Rosenberg’s History

  1. 1800s
  2. 1900s


Rosenberg, affectionately known at the time as ‘Mudtown’ due to the dirt streets and regular flooding of the Brazos River, was first settled around 1823 from the Mexican land granted to Stephen F. Austin’s Old 300. Richmond, Fort Bend County‘s headquarters, inadvertently gave birth to the city of Rosenberg by refusing right-of-way to the Gulf, Colorado, and Santa Fe Railways.


Our town’s namesake, Henry von Rosenberg, was born June 22, 1824 and emigrated from Switzerland to the United States in 1843. Mr. Rosenberg was the first president of the Gulf, Colorado, and Santa Fe Railroads and was a very wealthy railroad tycoon. Later in life, Mr. Rosenberg became a philanthropist and upon his death on May 12, 1893, he left his wealth to many charitable organizations. Due to his importance in the railroad industry and his many charitable donations, a bronze statue of him was erected in Galveston in 1916. 

Railroad Center

By 1865, Houston was the leading railroad center in Texas, and most of Galveston‘s (a city approximately 60 miles from Rosenberg) business went through that city. However, train traffic in and out of Galveston was sometimes blocked to the quarantine of goods suspected of spreading deadly yellow fever.

In 1873, a Galveston group led by Henry von Rosenberg, the Sealy brothers and others, made plans to build the Gulf, Colorado, and Santa Fe Railroad in order to circumvent the Houston route. It was intended that the railroad extend all the way to Temple, Texas.

The law required all railroads to come “within a mile of the courthouse” of the county involved, the G.C. and S.F. planned to pay the new railroad a cash bonus or to grant a right-of-way, for they already had the Galveston, Harrisburg and San Antonio lines. The G.C. and S.F. line, therefore, turned south around Richmond, crossing the existing G.H. and S.A. at Rosenberg Junction (named after Mr. Rosenberg) in 1880.

Notable Developments

  • In the 1880’s, the city was populated with only one store, a saloon, and Mrs. Ebell’s hotel, and all of its residents lived in tents.
  • In 1881, Count Joseph Telfener, an Italian, moved to Rosenberg to begin work on the New York, Texas, and Mexican Railway, leading to Victoria. It was soon known as the “Macaroni Line” because of the Italians who laid the tracks.
  • In 1882, the New York, Texas, and Mexican Railroad, began the “Macaroni Line” making Rosenberg the junction of the Santa Fe, Southern Pacific, and Southern Pacific’s Victoria Division Railroads. The town boomed, with nearby ranches and plantations sending cattle and cotton for shipments daily.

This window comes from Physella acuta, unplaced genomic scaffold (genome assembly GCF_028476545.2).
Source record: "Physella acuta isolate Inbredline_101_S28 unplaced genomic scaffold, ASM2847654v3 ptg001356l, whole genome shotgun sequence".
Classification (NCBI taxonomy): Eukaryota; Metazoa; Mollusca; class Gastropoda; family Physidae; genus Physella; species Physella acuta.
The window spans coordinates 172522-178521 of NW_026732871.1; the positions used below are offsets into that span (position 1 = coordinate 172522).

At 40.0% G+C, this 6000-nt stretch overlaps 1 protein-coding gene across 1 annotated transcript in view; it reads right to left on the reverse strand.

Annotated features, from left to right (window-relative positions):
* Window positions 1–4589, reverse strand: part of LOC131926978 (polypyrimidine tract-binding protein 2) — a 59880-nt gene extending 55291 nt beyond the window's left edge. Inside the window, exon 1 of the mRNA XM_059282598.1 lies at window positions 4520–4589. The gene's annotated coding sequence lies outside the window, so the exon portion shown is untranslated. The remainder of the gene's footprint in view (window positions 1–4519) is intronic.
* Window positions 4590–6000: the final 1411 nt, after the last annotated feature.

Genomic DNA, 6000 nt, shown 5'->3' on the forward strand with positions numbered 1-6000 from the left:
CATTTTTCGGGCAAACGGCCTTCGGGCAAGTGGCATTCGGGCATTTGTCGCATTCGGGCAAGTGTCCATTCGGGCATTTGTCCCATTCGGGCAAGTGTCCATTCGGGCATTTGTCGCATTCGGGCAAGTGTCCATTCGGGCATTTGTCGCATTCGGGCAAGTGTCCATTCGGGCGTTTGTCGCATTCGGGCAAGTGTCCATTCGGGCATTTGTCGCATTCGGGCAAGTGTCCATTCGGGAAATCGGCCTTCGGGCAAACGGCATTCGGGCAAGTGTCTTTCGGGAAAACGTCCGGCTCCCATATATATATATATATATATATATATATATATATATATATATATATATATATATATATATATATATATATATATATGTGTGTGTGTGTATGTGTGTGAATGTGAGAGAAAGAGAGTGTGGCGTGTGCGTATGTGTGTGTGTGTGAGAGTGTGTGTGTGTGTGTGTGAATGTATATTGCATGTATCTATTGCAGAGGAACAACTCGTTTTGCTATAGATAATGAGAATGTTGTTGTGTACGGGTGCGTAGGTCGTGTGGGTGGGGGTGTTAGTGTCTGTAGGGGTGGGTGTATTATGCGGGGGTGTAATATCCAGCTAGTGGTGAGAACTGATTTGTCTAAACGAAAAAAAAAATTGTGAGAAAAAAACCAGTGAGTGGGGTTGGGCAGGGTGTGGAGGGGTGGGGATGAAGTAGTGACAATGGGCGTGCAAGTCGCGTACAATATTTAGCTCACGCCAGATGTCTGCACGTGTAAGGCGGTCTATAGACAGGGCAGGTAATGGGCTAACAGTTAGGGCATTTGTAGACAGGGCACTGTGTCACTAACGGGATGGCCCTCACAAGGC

• In 1884, the Wells Fargo Company opened an office, and railroad shipments were expanded to include everything from crates of chickens to huge amounts of gold bullion and silver, all guarded by Mr. Taylor Ray, the freight agent.

Mayor Mulcahy

Our first Mayor did not complete his term because he moved away from Rosenberg in the middle of his term. Fortunately, R.T. Mulcahy stepped up to fill the unexpired term. Mayor Mulcahy, called the “Father of Rosenberg”, was re-elected twice and afterwards served as alderman.

In 1883 Mulcahy built one of the first homes in Rosenberg. In 1889, Mr. Mulcahy and others subscribed $126 to build the first school on land that he donated. Eight of Mr. Mulcahy’s nine children were the first to be enrolled. Mulcahy was on the school board for 20 years and was elected the first school board president because of his interest in seeing that children of the pioneer families received a good education.

Mayor Mulcahy was later elected as Representative of Legislature for the 25th District.

Spread of Word & Subsequent Growth

By the turn of the century, local land developers were sending promotional literature to the northern and midwestern states, explaining that “the famous Brazos Valley [...] has the most fertile land in America,” and showing pictures of green spaces, fruit orchards, wagons of cotton waiting to be ginned and Victorian homes, all intended to entice more settlers to the area.

Soon there were people of German, Czech, Polish and Mexican ancestry flocking to the area. There was even a section called “Indiana Town”, after the carpenters and craftsmen who came from Indiana with new construction techniques intended to withstand hurricane-force winds.

Early plats show the business section located north of the railroad, with stores centered about a public square. But the Brazos River, always subject to flooding, was only five blocks north of the railroad and, as the floods reoccurred, the town moved southward.